Thursday, 10 December 2020 16:28

A human-centric vision for the future of healthcare in Australia


Key take outs:

  • The Australian healthcare sector faces significant challenges and opportunities highlighted by COVID-19.
  • Healthcare providers need to put the patient at the centre of everything they do.
  • Technology such as artificial intelligence, big data, and wearable sensors connected to the Internet of Things will play a significant role in putting the patient at the centre of the experience.
  • Fujitsu Australia and New Zealand has explored these themes in depth in its latest whitepaper titled A human-centric vision for the future of healthcare. The full whitepaper is available for download here.

GUEST RESEARCH: The COVID-19 outbreak has brought the preparedness of Australia’s healthcare sector into sharp focus. As the immediate disruption from the pandemic recedes, the Australian healthcare sector will continue to face significant challenges and opportunities. Healthcare providers will need to gain a clear understanding of the landscape to determine where they sit and how they will compete in a rapidly changing environment, according to Fujitsu Australia and New Zealand.

Dave Lennon, executive sponsor, healthcare industry, Fujitsu Australia and New Zealand, said, “Even before the COVID-19 pandemic, the healthcare industry was facing a shakeup. The increasingly competitive nature of healthcare has meant that patients have more choice and control over their journey. This means healthcare providers need to put the patient at the centre of everything they do in a marked contrast to past models.

“The first step towards this was attempted with Australia’s My Health Record, which aimed to give patients a portable medical history that could be accessed by healthcare providers regardless of location. However, Australians were generally reluctant to sign up to the online service. This has highlighted the importance to healthcare providers of bringing privacy and cybersecurity considerations to the forefront as they modernise their operations.”

At the same time, streamlining healthcare for individual patients has become increasingly important as Australia’s population ages, with greater pressure on hospitals and aged care providers to help people maintain a good quality of life. In 2017, more than one in seven Australians were aged 65 years or older (1) and older Australians accounted for one in five emergency department presentations (2).

Conversely, Australia has a relatively low number of medical practitioners per head of population, especially in rural areas. In 2017, major cities accounted for more than 75,000 doctors compared with outer regional, remote, and very remote areas, which had a combined total of 6,735 doctors. (3) This creates demand for innovative ways of delivering treatment to remote patients, such as surgeries that can be conducted by robots or remote-controlled equipment.

Dave Lennon said, “Patient expectations are growing and, at the same time, advances in technologies and techniques are providing new ways to deliver enhanced healthcare outcomes. For example, emerging technologies like artificial intelligence, big data, and wearable sensors connected to the Internet of Things will contribute to a new healthcare model with the patient at the centre and various clinicians stepping in as appropriate.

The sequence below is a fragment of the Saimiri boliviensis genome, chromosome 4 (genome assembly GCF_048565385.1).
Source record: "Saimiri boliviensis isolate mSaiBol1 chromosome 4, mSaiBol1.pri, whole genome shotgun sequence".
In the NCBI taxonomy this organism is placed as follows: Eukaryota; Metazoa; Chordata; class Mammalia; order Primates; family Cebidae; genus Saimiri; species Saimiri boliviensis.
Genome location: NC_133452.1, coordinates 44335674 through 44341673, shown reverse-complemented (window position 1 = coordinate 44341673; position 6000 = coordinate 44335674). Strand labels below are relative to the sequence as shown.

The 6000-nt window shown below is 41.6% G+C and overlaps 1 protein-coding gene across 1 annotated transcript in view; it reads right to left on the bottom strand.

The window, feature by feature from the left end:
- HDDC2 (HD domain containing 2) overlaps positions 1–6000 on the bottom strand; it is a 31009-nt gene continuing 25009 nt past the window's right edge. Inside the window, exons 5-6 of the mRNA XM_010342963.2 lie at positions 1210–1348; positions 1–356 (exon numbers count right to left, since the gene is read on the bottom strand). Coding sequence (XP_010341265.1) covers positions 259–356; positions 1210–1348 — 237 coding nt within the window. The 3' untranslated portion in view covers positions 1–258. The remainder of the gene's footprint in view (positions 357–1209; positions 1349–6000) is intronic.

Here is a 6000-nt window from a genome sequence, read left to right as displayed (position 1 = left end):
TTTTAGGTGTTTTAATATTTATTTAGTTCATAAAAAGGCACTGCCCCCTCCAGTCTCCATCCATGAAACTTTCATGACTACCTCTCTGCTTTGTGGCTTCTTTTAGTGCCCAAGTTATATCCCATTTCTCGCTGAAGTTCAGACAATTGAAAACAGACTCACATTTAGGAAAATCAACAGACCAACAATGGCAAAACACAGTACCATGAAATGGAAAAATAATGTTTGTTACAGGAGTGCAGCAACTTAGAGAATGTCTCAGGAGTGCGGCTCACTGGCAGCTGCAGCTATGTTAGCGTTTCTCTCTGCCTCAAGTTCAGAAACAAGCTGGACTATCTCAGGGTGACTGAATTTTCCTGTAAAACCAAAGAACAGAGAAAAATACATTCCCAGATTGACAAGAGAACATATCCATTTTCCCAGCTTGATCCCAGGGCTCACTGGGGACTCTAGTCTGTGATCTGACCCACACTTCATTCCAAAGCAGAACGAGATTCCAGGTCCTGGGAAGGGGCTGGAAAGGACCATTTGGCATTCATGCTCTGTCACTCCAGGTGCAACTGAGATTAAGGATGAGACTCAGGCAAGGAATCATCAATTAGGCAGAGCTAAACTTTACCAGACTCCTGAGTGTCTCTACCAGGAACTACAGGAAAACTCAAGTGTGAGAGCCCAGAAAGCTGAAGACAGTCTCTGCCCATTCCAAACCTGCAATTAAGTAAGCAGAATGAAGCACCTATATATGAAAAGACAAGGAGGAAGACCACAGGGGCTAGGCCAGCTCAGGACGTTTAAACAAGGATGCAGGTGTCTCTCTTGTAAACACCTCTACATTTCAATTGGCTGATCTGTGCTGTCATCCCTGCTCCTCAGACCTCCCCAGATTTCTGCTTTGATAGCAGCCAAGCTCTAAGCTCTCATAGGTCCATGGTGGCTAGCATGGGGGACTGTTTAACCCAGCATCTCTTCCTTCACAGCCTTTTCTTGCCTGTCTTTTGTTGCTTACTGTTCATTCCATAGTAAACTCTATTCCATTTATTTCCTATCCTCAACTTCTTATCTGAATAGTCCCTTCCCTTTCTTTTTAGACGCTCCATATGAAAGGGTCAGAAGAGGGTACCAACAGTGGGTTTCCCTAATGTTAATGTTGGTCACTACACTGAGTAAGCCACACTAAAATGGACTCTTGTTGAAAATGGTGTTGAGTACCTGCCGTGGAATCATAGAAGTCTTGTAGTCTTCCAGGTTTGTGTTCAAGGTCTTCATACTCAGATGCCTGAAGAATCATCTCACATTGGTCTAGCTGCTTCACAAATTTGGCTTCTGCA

“Telehealth services were adopted rapidly in response to the COVID-19 challenge, and will continue to benefit people enormously in the years ahead. There are many more emerging technologies that have the potential to revolutionise the patient experience from first contact to discharge and ongoing maintenance.”

Patients aren’t the only stakeholders set to benefit from a more human-centric vision of healthcare supported by new technology. Clinicians and administrators will also find their jobs made much easier by technologies that streamline processes and help them rapidly scale their experience to benefit more people, faster.

For example, artificial intelligence systems can help speed up diagnoses and improve their accuracy, so clinicians can refer patients for the most appropriate treatment sooner. Improved working environments will include intelligent lighting, air conditioning and security systems, as well as smarter operating equipment. Predictive analytics and automation will help reduce the costs of providing healthcare while improving outcomes and reducing the risks associated with various procedures.

Dave Lennon said, “The COVID-19 pandemic has underlined the importance of a healthcare system that can respond effectively and quickly to shifting conditions. There is a whole world of opportunity already available for healthcare providers and the next decade will drive more innovation and development. All of these developments will share one thing in common; they will put the patient at the centre of the conversation.

“Whether it’s about making medical records instantly and securely available, giving practitioners more support with diagnosis and treatment options, or managing hospital resources more efficiently, the healthcare industry is on the cusp of making the patient experience far more pleasant, less stressful, and, crucially, more successful in terms of health outcomes.

“Co-creation of the technologies that underpin this approach is a key success factor. By working closely together with a strong focus on the human factor in healthcare, organisations can transform the way they deliver services and address key challenges.”

Fujitsu Australia and New Zealand has explored these themes in depth in its latest whitepaper titled A human-centric vision for the future of healthcare. The full whitepaper is available for download. 




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